Volume 15 Number 4
The Power of Silence
01 August 2002

In a restless world, silence can be the source of healing and creativity, believes Rosa Bellino
Your poetry is very deep, where does it come from?' a lady asked me at the end of an international conference, where I had been invited to present my work. 'From silence,' I replied before pausing to think.

Later on, while reflecting on my answer, I realized that it embodied my theory of art. 'I would like my work to be the poetry of silence and to move to stillness,' I had written in my diary some time before.

Each work, whatever form it takes, is a 'trace' of a journey within, of an inner alchemy, a quest for identity, a drawing, a calligraphy, that reveals who we are at that particular moment, like a mark on the canvas called life. The brush dances on the paper, the words sing in the ear, each movement, unrepeatable, captures and is captive to a rhythm - a ballet in time and space of an odyssey which, at its best, is outside time and space.

In this journey there are special moments when the work is finished before starting it. It springs from within, as I wrote in one of my poems, I feed on silences (see above); the only thing left to do is simply to put it down.
When I say that my poetry and art come from silence, some find this a puzzling reply, perhaps even an attempt to avoid the question. Yet for people who have 'experienced', even for a single moment, the gift, the mystery, of creation, this is a reality, a simple fact.

I feed on silences
On the rarefied hours
Of the evening
When the night
Little by little
Swallows the day
With an embrace
First tender
Then dominant
Those silences
That awaken in the soul
The potential to dissolve itself
And so hear the voices
That spring from within
And envelop
The heart of the seeker
(From Rosa Bellino's unpublished book, 'Travel NowHere')

Foscolo, an Italian poet, wrote 'Sacred is silence to the vate', a Latin word that means both 'prophet' and 'poet', highlighting the intimate relationship that exists between art and spirituality. To create one needs to be 'inspired', literally to breath in the 'Spirit'. Plato, writing in ancient Greece, reminds us: 'The poet is an airy, winged, sacred being, who cannot compose unless he is inspired by the divinity, and before he looses his mind, he is no longer him.' Only then can the poet catch 'a harmony and a rhythm'. Good poets, for Plato, are the gods' interpreters.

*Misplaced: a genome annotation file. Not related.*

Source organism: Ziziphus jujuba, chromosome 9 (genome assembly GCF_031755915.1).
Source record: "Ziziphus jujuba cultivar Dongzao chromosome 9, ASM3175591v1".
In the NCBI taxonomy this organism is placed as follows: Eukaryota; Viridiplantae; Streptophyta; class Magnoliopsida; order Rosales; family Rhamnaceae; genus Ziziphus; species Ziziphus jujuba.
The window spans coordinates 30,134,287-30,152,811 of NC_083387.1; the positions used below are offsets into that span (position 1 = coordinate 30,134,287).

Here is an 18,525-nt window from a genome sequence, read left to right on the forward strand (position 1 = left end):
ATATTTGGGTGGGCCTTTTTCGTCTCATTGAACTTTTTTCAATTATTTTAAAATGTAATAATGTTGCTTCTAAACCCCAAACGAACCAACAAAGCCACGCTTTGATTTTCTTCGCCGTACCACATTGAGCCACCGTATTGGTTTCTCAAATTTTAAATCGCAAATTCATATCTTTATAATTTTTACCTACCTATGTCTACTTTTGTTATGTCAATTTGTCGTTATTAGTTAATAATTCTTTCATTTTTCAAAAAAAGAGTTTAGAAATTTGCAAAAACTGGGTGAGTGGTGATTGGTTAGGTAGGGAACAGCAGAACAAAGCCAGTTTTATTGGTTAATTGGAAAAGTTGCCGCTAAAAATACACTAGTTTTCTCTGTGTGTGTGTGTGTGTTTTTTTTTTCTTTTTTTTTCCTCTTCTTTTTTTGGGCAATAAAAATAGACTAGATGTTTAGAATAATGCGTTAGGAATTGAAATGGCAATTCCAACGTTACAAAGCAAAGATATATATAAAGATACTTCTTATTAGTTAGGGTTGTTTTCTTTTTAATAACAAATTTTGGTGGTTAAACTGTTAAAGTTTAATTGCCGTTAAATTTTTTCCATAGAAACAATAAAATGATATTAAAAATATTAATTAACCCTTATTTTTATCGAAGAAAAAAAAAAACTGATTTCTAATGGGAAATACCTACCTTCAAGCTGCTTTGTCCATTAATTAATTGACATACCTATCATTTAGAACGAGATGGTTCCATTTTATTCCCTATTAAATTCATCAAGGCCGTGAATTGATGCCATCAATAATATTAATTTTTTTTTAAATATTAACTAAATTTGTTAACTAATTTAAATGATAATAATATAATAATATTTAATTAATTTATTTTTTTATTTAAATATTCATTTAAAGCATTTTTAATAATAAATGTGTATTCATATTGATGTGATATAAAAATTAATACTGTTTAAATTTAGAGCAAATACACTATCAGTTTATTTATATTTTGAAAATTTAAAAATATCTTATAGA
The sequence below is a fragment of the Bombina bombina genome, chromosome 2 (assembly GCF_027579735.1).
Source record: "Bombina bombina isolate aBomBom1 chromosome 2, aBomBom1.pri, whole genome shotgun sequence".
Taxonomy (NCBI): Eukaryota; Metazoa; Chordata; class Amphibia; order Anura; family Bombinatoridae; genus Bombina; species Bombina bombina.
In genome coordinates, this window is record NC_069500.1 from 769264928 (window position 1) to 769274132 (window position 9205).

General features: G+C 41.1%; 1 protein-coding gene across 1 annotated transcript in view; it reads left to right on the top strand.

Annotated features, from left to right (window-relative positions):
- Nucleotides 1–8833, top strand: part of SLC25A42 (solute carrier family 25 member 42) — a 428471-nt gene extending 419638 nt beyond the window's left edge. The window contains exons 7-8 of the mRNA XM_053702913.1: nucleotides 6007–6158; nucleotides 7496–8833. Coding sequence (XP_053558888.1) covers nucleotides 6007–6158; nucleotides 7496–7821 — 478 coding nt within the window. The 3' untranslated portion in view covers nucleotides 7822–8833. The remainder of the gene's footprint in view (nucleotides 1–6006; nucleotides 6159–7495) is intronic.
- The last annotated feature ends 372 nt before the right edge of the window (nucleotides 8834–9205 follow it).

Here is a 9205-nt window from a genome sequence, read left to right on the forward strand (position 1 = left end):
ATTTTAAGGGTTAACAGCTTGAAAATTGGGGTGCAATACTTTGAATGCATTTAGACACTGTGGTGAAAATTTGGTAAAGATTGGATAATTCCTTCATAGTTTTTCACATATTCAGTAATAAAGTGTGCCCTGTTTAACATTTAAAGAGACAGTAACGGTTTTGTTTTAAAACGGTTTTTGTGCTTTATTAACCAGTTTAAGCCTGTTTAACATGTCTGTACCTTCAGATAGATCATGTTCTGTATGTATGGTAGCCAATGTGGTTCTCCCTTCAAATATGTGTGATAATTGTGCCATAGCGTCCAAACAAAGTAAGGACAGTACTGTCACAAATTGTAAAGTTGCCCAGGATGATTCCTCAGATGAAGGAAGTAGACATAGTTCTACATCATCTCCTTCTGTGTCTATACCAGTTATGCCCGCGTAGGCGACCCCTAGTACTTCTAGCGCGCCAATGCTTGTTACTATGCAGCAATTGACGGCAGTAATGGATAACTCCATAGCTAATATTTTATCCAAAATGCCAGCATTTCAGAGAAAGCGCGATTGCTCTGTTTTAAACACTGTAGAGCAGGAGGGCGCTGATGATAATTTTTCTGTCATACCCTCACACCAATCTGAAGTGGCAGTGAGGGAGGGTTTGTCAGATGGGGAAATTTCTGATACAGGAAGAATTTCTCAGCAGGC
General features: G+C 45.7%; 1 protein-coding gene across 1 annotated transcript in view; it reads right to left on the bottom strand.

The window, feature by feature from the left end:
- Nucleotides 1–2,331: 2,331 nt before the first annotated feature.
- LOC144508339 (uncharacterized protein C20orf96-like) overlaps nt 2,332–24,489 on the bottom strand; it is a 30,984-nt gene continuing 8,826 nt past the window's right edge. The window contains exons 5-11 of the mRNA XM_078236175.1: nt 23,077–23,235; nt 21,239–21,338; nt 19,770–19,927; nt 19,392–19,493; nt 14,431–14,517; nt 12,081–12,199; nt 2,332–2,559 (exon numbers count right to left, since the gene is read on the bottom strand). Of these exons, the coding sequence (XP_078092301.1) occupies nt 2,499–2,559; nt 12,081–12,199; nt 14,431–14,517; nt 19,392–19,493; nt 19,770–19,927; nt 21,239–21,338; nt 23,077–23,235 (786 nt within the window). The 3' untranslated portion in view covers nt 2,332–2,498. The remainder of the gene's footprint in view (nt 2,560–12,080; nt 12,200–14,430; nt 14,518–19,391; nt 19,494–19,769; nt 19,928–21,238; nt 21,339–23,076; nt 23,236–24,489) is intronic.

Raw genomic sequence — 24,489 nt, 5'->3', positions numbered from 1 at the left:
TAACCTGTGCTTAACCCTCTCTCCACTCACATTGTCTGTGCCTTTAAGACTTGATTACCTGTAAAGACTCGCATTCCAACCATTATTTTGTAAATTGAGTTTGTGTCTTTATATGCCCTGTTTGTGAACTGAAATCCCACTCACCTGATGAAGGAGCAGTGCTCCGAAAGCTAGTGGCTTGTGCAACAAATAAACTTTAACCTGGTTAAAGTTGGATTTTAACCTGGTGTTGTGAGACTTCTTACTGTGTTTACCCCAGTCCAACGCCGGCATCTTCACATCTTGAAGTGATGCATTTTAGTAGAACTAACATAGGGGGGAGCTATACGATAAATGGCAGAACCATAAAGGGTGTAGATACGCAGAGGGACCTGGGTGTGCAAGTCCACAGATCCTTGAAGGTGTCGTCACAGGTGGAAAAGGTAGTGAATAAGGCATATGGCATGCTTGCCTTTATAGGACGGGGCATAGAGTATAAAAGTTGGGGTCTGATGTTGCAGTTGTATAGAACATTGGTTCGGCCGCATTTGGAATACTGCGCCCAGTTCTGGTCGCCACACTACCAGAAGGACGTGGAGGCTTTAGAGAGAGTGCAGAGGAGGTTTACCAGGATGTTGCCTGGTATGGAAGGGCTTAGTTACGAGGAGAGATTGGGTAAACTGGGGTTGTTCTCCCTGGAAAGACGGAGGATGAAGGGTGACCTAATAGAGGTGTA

Silence is the womb, the space that allows one to hear 'a harmony and a rhythm'. Silence is the inner shaft that lets us go deep within ourselves to the place of stillness where, having forgotten ourselves, we become 'like children' and enter the kingdom of God. As the Bible says, 'Be still and know that I am God.'
People from all centuries and traditions, East and the West, have left us precious traces of their journeys into stillness, footsteps, echoes, that, when heeded, can guide us in our inner voyage today.

'In love,' wrote the 13th century Persian Sufi poet Attar, 'there is no more difference between I and You, because I has been transformed into You.' Two centuries later the Spanish St John of the Cross would describe his journey to God, in his poem On a dark night, with almost identical words:

Oh, night that guided me,
Oh, night more lovely than the dawn,
Oh, night that joined
Beloved with lover,
Lover transformed in the Beloved!

Meister Eckhart, the 13th century German Dominican monk wrote, 'There is nothing in the world that resembles God as much as silence.' And, in our time, Mother Teresa of Calcutta affirmed: 'We need to find God, and he cannot be found in noise and restlessness. God is the friend of silence. See how nature - trees, flowers, grass - grows in silence; see the stars, the moon and the sun, how they move in silence.... We need silence to be able to touch souls.'